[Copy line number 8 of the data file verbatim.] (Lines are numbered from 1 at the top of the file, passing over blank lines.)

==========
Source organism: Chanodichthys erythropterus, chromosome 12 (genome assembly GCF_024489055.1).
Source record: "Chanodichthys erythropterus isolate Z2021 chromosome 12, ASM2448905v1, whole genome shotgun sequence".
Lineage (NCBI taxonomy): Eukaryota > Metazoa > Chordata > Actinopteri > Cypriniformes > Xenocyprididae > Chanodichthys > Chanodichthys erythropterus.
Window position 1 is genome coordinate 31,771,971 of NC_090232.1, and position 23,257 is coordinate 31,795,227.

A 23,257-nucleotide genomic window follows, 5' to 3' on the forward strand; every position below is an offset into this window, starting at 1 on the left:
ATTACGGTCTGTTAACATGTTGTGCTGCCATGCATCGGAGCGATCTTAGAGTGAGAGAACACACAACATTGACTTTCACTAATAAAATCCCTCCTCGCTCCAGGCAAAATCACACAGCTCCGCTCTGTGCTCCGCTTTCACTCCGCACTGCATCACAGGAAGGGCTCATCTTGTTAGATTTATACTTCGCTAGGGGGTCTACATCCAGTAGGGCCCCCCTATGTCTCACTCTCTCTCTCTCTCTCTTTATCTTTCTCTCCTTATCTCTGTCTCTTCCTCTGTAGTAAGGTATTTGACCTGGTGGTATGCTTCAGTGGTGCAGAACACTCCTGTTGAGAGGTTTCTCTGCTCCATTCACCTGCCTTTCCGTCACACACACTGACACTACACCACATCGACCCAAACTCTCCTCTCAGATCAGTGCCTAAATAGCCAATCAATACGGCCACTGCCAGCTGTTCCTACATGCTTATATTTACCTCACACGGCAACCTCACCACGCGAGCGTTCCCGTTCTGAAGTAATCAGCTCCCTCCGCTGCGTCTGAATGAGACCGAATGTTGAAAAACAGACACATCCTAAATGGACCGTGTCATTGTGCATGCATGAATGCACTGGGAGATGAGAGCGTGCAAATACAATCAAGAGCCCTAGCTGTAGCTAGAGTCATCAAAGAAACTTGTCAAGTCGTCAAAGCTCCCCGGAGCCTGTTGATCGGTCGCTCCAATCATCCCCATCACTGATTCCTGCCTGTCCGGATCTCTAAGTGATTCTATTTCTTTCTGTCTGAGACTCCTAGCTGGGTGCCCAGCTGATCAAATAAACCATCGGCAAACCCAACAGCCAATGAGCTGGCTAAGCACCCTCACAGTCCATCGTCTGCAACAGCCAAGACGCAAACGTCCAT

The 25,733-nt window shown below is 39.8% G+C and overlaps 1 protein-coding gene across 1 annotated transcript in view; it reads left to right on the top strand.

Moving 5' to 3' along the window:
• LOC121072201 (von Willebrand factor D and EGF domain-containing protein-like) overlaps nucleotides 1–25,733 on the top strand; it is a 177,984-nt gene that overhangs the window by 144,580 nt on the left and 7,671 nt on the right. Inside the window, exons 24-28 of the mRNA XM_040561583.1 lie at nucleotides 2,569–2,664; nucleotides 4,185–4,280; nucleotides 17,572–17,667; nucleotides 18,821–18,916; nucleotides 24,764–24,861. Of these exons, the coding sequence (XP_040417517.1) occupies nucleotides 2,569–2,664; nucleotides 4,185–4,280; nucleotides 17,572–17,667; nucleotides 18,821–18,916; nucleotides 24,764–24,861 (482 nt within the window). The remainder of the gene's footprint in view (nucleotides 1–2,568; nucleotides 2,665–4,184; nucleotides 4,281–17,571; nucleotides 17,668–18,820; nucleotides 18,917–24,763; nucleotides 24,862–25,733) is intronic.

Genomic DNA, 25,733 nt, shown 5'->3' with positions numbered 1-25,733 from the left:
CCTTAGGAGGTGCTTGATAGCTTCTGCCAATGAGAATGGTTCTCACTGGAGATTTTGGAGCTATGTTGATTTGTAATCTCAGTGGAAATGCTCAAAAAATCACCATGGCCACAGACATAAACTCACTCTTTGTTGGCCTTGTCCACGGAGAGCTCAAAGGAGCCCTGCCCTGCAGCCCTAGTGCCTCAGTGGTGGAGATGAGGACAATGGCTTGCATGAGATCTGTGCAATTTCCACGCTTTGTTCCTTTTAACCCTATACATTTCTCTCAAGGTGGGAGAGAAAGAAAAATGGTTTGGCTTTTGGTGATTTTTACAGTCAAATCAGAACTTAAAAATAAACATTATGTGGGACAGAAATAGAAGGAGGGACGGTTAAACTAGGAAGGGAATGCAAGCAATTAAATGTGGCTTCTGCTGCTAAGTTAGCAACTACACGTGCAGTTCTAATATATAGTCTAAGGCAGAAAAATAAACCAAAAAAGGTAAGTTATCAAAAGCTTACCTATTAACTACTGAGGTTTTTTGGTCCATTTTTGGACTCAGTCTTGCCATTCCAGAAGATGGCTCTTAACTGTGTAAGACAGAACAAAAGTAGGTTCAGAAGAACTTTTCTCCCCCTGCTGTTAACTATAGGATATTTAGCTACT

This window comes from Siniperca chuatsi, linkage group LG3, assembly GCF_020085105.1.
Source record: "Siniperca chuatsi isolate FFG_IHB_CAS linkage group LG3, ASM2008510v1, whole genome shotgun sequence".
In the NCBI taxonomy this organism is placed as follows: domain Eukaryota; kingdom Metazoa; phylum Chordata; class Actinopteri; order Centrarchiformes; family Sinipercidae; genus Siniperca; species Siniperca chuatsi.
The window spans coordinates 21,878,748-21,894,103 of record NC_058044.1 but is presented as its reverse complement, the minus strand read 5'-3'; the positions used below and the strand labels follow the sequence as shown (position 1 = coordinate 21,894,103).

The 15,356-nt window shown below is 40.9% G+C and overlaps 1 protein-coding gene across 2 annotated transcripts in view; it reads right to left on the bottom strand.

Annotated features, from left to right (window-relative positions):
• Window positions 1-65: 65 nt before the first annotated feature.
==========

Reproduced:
Moving 5' to 3' along the window: